Back when I was a school boy in England in the fifties I was asked a question by my schoolmaster one day. He was not a schoolmaster to be trifled with, he was a Scotsman. And he was not just any Scotsman, this Scots schoolmaster carried a cane tucked into his trouser waistband ready to be drawn like a cavalry officer’s saber and wielded on the hapless rear of any school boy who happened to upset his equanimity. So when he asked me “what British industry is the greatest user of wood?” I, quite reasonably I thought, answered “the furniture industry sir” imagining myself to be right. “Wrong” he bellowed. “It is the car industry”. All of us in the room were perplexed. We knew what cars were made of. I certainly did, I went to the Motor Show at Earl’s Court every year. I’d looked under many a bonnet and in all the visible nooks and crannies one could find in a car. Some cars, like the Facel Vega and Rolls Royce had beautiful wood dashboards, but in most of the rest there was no wood to be found. However, this was not a teacher to be questioned. So none of us dared to. This was the teacher who also taught us French. The result being that I can to this day conjugate French verbs with a perfect Scottish accent.
Years later I discovered that, had we been considering pre-war cars (as in pre- World War II) our dour Scots schoolmaster was in fact correct. The pre-war car industry was in fact the greatest user of wood. Most cars of the twenties and thirties had wooden frames. That changed post-war, but not in the mind of my schoolmaster.
Wonderfully there is still one motor car company that still use a plentiful amount of wood in each and every car they make. That company is of course Morgan.
Morgan have been described as “the most honest car company in the world” and there could just be some truth in that. What impresses me after watching the couple of videos included in this article is the skilled hand work that goes into each and every car. I look at this and wonder why this sort of craftsmanship seems to have all but vanished in mainstream Britain. The answer, I think lies in the corporatization of production and the reducing of things produced to commodities. Thus the craftsman is replaced by the unskilled production line worker and the product is reduced to the most boring lowest common denominator that is cheap to produce and that will sell at the lowest price. Hence we don’t really have cars any more, we have commodities with wheels. Who can get enthusiastic about that? Why do we want every child at school to go to university to become a white collar professional when so many finish up in far lower level work than their expensive university degrees promised. Why do we not work on re-establishing industries that employ craftsmen and specialize in making really high quality products? Then perhaps there will be a way of providing relevent education that leads to employment one can take a pride in, in communities that have been devastated by corporatization and the shifting of production to places like China.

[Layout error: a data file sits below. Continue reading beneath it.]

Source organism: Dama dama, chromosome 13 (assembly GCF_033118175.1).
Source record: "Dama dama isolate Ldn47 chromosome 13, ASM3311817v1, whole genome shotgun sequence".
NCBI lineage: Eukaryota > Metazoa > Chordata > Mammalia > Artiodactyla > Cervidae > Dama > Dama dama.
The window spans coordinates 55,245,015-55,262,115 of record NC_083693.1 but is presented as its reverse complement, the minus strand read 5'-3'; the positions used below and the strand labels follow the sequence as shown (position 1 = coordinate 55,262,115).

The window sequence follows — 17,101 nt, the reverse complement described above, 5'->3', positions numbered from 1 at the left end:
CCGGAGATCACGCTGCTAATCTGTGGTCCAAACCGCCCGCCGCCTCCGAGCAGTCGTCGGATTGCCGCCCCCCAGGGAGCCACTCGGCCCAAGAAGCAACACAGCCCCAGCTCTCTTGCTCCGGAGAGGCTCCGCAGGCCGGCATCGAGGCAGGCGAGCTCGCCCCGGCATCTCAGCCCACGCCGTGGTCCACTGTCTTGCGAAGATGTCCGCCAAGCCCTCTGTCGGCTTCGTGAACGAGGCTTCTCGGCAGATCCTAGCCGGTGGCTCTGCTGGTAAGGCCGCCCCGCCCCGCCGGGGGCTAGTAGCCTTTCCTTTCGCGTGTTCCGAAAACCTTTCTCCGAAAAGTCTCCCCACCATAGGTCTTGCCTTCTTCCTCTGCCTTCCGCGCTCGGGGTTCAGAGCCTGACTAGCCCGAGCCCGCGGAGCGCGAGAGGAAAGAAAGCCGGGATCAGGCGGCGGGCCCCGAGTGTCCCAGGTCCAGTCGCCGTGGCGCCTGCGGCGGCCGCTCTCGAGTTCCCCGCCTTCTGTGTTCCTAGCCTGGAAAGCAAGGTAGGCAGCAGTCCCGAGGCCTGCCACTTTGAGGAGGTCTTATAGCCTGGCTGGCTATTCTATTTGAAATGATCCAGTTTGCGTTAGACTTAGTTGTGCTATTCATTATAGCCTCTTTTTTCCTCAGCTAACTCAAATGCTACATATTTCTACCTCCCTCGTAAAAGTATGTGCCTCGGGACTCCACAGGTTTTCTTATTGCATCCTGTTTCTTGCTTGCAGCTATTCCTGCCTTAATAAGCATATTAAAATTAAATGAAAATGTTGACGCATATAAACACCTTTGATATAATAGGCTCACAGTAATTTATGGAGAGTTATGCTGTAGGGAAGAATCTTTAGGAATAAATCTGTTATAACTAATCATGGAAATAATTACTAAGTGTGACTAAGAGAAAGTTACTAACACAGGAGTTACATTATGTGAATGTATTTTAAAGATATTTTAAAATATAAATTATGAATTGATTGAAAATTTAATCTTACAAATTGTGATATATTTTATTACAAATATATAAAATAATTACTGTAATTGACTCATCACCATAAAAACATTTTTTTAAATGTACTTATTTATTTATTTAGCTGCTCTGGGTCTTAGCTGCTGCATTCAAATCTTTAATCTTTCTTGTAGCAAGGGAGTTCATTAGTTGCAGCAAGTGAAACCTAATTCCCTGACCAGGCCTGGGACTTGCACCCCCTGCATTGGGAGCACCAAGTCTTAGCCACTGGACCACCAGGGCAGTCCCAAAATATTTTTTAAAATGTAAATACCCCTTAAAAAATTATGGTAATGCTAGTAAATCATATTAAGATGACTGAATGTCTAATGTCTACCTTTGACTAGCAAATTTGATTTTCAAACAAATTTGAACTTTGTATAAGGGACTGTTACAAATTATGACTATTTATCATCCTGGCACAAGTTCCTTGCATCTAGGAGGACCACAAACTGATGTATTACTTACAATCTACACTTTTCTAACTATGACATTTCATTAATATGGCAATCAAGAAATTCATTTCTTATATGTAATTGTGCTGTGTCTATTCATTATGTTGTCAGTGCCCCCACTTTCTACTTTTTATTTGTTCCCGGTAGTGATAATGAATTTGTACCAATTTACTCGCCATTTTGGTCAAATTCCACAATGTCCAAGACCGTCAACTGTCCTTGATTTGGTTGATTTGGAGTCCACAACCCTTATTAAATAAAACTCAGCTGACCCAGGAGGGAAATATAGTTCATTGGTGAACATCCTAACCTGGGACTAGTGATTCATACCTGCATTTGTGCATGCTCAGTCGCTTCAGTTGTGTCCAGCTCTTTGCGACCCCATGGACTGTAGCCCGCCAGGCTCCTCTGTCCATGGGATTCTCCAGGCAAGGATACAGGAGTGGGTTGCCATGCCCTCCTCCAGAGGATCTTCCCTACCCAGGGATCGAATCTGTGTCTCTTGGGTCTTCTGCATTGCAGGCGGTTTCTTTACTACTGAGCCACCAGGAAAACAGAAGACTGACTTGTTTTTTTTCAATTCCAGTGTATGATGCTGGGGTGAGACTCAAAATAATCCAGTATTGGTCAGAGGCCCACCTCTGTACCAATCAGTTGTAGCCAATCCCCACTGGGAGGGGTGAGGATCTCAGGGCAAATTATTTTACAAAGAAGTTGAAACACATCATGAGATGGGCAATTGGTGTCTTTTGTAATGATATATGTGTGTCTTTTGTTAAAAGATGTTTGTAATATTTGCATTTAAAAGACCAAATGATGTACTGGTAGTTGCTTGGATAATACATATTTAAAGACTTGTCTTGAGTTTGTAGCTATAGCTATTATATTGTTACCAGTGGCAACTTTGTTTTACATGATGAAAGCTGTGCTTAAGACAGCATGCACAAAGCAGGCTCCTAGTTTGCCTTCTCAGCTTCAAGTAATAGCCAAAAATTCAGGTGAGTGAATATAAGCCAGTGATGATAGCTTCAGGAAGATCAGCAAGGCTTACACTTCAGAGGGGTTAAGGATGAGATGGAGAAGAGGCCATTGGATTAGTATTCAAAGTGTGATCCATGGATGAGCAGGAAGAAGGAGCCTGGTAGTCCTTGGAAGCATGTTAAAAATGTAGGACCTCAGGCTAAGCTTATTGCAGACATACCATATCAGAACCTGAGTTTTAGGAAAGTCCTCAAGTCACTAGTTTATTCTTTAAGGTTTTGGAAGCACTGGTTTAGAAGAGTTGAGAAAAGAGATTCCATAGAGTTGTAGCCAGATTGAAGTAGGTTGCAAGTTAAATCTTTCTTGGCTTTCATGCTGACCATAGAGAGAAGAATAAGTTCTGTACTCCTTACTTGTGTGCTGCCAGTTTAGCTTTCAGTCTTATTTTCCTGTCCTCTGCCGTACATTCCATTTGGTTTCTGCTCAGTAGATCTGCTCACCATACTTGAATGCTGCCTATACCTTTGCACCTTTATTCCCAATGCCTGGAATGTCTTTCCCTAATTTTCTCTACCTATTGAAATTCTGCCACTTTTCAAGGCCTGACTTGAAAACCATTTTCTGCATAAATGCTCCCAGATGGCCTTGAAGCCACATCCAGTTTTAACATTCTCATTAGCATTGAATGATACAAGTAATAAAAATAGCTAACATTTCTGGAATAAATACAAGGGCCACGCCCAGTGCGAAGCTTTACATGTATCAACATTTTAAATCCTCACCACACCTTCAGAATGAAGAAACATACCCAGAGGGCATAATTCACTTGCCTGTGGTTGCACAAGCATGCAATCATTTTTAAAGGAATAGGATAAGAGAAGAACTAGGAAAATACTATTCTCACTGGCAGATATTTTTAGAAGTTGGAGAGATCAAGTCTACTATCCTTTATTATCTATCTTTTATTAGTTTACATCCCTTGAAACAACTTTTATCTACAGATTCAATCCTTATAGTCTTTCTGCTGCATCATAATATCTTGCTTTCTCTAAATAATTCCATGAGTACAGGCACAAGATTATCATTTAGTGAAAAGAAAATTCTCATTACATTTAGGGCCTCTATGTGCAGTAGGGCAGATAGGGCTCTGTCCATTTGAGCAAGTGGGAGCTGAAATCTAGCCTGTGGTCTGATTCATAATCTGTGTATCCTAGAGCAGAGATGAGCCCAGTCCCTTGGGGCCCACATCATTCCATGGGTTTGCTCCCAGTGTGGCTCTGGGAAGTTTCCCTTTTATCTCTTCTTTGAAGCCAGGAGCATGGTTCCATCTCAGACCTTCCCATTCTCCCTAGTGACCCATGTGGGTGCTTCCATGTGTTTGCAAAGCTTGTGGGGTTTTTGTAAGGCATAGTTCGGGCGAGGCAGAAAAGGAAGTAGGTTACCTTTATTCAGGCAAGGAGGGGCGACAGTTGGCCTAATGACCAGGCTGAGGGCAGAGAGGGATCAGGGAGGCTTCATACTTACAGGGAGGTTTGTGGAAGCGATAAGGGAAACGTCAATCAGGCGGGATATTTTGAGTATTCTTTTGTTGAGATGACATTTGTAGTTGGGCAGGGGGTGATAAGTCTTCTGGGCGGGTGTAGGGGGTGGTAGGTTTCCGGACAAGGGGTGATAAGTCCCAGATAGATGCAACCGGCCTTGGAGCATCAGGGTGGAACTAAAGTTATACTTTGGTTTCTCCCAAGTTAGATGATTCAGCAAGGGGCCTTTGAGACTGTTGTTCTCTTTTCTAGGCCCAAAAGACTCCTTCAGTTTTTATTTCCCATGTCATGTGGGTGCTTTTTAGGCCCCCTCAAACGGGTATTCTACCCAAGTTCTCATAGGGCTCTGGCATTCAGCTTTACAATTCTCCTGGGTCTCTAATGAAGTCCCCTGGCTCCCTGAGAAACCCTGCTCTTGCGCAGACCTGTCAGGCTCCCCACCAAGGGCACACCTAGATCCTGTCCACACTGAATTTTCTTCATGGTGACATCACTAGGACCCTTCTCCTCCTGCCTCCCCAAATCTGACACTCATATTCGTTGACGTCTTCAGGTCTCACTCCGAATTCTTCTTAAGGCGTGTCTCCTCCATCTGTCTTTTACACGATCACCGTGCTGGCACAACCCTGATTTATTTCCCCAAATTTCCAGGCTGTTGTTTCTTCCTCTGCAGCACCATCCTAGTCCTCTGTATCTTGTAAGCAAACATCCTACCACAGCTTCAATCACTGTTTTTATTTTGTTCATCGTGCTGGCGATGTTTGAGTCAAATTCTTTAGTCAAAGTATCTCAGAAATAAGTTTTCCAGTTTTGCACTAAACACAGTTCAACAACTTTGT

Morgan do more than just make cars. They make works of automotive art, and they make works of art that are enormous fun to drive and to own. If they were likened to movie characters whereas the Aston Martin is something of a James Bond I think I would liken the Morgan to Humphrey Bogart in Casablanca. The modern Aston Martin is James Bond cool, calculating and efficient. But the Morgan has a character that is at once gruff, but filled with soul – like Bogart in Casablanca. I think the Aston is on the edge of becoming a commodity. The Morgan, I hope, never will be.
Jon Branch is the founder and senior editor of Revivaler and has written a significant number of articles for various publications including official Buying Guides for eBay, classic car articles for Hagerty, magazine articles for both the Australian Shooters Journal and the Australian Shooter, and he’s a long time contributor to Silodrome.
Jon has done radio, television, magazine and newspaper interviews on various issues, and has traveled extensively, having lived in Britain, Australia, China and Hong Kong. His travels have taken him to Indonesia, Israel, Italy, Japan and a number of other countries. He has studied the Japanese sword arts and has a long history of involvement in the shooting sports, which has included authoring submissions to government on various firearms related issues and assisting in the design and establishment of shooting ranges.